Community

Taking note of losses beyond the wildfires, pandemic

Jazmine Bangs/PHOTO Mike Plank with his neighbor’s baby Calliope Stevens.

Residents of Lorane, like most people in Oregon, are reeling from the burden that we are all carrying right now. The addition of the devastating wildfires to our COVID-19 concerns have made our load almost unbearable.

The worry and fear that we are feeling for our neighbors whose lives and homes are directly impacted was made real to us in the Lorane area when a grassfire was discovered along Lorane Highway toward the top of the Conard Hill (aka Fox Hollow Hill), about three miles north of Gillespie Corners. Fortunately, it was discovered early, the recent strong winds were not present, and our local firefighters contained and extinguished it within a few hours.

I’m sure that I wasn’t the only one who, upon hearing of the fire, began “just-in-case” preparations by packing our evacuation bags as soon as we heard. Our thanks and appreciation go to all who made sure that we stayed safe.

Sadly, the fires and other upheavals in our lives overshadowed the quiet passing of two of Lorane’s residents and one from Crow. Mike Plank suffered a cerebral stroke in late August and went into a coma. He quietly passed away on Sept. 5, without regaining consciousness. I never had the pleasure of meeting Mike or his wife Tracy, but they were close friends and good neighbors of our grandson, Kevin Stevens, and his partner, Jazmine Bangs. They attended the Lorane Christian Church and were regulars at the Lorane Family Store.

The Planks bought Nancy O’Hearn’s home on Old Lorane Road several years ago and have been spending their time remodeling it. He was a contractor by trade, and, besides Tracy, he left behind two daughters, Casey and Jenni, sons-in-law Cory and Supa, and grandson Blake. As a community, we were lucky to have Mike in our midst, and I know that he will be missed by those who had the opportunity to know the kind, caring person he was.

Sharon and Bruce Malcolm.

Many are mourning the death of our much-loved Sharon Malcolm, who also died Sept. 5. Sharon has been fighting Stage 4 stomach cancer since she was diagnosed earlier this year. Her daughter and son, Ashley and James Malcolm, arrived several months ago to stay with her and take care of her at the family home on Fire Road, where she lived alone. Sharon’s husband, Bruce Malcolm, was killed in an equipment accident on their property in the summer of 2018.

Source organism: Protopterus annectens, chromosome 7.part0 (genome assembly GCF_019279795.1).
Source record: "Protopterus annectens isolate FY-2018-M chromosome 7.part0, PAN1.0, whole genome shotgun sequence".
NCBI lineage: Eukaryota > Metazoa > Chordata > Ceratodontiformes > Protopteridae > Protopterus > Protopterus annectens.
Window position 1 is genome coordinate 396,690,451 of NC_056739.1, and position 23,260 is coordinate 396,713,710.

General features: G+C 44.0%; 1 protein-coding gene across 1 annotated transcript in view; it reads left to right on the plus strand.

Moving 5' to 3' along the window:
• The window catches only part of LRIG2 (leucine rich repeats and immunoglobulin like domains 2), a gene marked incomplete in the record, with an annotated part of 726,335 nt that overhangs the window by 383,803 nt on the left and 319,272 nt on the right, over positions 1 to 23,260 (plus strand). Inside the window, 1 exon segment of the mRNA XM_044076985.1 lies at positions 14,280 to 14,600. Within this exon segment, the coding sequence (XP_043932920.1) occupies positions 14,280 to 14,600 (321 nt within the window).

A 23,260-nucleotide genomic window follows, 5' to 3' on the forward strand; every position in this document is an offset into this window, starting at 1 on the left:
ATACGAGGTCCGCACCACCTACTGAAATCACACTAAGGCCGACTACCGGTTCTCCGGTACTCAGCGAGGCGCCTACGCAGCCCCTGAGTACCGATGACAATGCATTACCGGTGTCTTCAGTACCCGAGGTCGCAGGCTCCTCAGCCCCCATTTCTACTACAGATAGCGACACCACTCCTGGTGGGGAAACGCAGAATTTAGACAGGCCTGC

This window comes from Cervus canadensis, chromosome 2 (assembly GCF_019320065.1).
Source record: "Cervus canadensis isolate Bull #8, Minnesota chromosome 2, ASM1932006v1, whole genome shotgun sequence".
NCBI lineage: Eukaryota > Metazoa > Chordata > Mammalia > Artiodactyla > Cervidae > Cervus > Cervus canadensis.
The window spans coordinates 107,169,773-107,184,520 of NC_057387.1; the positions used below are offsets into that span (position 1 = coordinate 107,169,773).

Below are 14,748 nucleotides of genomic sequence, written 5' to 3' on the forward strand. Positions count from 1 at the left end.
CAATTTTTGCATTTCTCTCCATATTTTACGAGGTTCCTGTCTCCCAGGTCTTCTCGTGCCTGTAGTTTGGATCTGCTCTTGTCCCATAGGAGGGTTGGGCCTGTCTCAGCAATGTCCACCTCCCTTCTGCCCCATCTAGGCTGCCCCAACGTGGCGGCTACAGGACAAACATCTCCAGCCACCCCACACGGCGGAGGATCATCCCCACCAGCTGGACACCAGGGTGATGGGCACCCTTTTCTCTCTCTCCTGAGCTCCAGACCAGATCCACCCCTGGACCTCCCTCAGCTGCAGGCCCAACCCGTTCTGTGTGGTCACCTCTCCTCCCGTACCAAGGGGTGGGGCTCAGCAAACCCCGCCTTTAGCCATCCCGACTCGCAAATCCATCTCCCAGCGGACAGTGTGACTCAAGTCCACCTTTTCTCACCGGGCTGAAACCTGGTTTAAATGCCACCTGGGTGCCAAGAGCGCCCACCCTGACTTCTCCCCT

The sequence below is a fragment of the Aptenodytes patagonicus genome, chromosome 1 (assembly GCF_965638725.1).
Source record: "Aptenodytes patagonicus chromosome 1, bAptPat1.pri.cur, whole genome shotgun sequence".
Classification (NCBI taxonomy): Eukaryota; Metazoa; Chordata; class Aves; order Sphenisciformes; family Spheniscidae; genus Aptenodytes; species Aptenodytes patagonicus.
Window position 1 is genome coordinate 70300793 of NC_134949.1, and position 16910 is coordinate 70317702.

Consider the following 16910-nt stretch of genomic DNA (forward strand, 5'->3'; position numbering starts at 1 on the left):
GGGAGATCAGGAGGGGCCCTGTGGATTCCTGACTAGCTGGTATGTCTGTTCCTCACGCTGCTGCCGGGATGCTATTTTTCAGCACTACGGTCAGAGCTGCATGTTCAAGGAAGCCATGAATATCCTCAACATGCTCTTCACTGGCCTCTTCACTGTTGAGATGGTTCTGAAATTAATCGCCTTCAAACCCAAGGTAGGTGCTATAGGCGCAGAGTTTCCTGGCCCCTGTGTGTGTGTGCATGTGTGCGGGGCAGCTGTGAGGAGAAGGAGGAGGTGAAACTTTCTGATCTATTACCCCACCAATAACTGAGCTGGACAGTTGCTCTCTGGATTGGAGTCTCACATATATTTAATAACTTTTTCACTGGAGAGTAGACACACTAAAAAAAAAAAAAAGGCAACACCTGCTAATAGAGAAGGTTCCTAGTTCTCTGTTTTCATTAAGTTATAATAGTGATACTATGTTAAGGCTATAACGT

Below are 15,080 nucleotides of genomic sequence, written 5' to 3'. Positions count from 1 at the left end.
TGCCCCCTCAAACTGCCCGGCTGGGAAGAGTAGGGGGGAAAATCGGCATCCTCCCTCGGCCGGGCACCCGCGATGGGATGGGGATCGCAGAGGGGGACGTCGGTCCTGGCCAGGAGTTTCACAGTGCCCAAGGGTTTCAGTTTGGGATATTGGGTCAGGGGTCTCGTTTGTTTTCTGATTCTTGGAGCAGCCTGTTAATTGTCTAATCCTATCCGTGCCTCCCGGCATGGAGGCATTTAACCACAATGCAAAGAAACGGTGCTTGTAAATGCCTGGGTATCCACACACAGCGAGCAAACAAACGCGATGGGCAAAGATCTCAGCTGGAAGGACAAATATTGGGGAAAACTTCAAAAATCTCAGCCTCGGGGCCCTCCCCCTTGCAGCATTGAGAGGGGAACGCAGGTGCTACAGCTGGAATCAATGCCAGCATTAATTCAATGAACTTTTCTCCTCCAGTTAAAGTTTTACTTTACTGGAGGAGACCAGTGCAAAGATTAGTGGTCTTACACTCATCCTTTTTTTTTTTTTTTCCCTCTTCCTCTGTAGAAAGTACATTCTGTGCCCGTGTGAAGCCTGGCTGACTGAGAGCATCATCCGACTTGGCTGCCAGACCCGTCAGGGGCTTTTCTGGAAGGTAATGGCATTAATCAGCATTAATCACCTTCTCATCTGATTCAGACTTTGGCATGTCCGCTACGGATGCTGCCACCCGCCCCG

Sharon was a successful realtor for Windermere Real Estate and was an active community member in Lorane since she and Bruce were married in 1977.

Ashley announced her mother’s death on the Lorane Facebook page: “Life can be so unfair sometimes. Today we lost one of the great ones and it doesn’t even seem real … (She was the) best kick-ass mom anyone could ever ask for. She was incredibly kind and caring, had the greenest thumb of anyone I’ve ever known; was a pool volleyball rockstar, tequila lover, jokester, card shark, and die-hard Oregon Duck Fan. Raise a glass for my mom Sharon today. She’d want everyone to celebrate her life …”

I considered Sharon a good friend and knew her as an exceptional cook who kept a beautiful home and yard. It’s hard to believe that she’s gone.

On Sept. 11, longtime Crow resident Margeinea Bloom peacefully passed in her sleep. Her daughter, Corinne Gording, said: “I guess some of the best angels are taken on 9/11.” Margeinea served as the much-respected bookkeeper for the Crow-Applegate-Lorane School District when my husband Jim was on the board in the 1970s and ’80s. I remember Margeinea for her kindness and ability to make friends easily and I know all of her family and friends are grieving her loss.

Jim and I send our condolences to the families of these three people. Their absence will be felt by many.

Contact Pat through her website allthinglorane.com.